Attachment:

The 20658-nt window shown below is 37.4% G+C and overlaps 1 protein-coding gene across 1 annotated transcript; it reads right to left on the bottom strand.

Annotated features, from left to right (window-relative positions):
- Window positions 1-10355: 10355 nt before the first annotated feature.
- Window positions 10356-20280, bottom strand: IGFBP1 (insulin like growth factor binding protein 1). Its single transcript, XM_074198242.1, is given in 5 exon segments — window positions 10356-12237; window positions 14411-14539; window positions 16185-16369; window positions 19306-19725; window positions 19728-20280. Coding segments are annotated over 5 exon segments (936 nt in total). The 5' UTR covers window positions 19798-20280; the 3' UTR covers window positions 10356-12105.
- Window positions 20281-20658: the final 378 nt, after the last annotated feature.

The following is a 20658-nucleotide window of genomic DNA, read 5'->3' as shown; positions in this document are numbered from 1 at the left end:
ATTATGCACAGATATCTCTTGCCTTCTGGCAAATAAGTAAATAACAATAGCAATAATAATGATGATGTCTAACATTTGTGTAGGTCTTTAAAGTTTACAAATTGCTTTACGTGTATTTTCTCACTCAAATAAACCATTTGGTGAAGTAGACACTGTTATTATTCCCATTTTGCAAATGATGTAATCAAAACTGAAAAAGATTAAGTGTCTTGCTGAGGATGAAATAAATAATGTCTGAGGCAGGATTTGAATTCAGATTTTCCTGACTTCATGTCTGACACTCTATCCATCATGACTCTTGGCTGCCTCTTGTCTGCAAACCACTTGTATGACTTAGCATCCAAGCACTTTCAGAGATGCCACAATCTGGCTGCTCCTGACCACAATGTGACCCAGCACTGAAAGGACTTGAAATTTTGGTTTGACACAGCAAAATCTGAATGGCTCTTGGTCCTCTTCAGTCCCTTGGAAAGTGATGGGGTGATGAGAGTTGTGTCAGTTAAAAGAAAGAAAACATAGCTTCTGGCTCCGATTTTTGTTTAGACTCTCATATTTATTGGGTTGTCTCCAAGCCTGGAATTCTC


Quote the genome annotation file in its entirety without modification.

The 20658-nt window shown below is 37.4% G+C and overlaps 1 protein-coding gene across 1 annotated transcript; it reads right to left on the bottom strand.

Annotated features, from left to right (window-relative positions):
- Window positions 1-10355: 10355 nt before the first annotated feature.
- Window positions 10356-20280, bottom strand: IGFBP1 (insulin like growth factor binding protein 1). Its single transcript, XM_074198242.1, is given in 5 exon segments — window positions 10356-12237; window positions 14411-14539; window positions 16185-16369; window positions 19306-19725; window positions 19728-20280. Coding segments are annotated over 5 exon segments (936 nt in total). The 5' UTR covers window positions 19798-20280; the 3' UTR covers window positions 10356-12105.
- Window positions 20281-20658: the final 378 nt, after the last annotated feature.

The following is a 20658-nucleotide window of genomic DNA, read 5'->3' as shown; positions in this document are numbered from 1 at the left end:
ATTATGCACAGATATCTCTTGCCTTCTGGCAAATAAGTAAATAACAATAGCAATAATAATGATGATGTCTAACATTTGTGTAGGTCTTTAAAGTTTACAAATTGCTTTACGTGTATTTTCTCACTCAAATAAACCATTTGGTGAAGTAGACACTGTTATTATTCCCATTTTGCAAATGATGTAATCAAAACTGAAAAAGATTAAGTGTCTTGCTGAGGATGAAATAAATAATGTCTGAGGCAGGATTTGAATTCAGATTTTCCTGACTTCATGTCTGACACTCTATCCATCATGACTCTTGGCTGCCTCTTGTCTGCAAACCACTTGTATGACTTAGCATCCAAGCACTTTCAGAGATGCCACAATCTGGCTGCTCCTGACCACAATGTGACCCAGCACTGAAAGGACTTGAAATTTTGGTTTGACACAGCAAAATCTGAATGGCTCTTGGTCCTCTTCAGTCCCTTGGAAAGTGATGGGGTGATGAGAGTTGTGTCAGTTAAAAGAAAGAAAACATAGCTTCTGGCTCCGATTTTTGTTTAGACTCTCATATTTATTGGGTTGTCTCCAAGCCTGGAATTCTC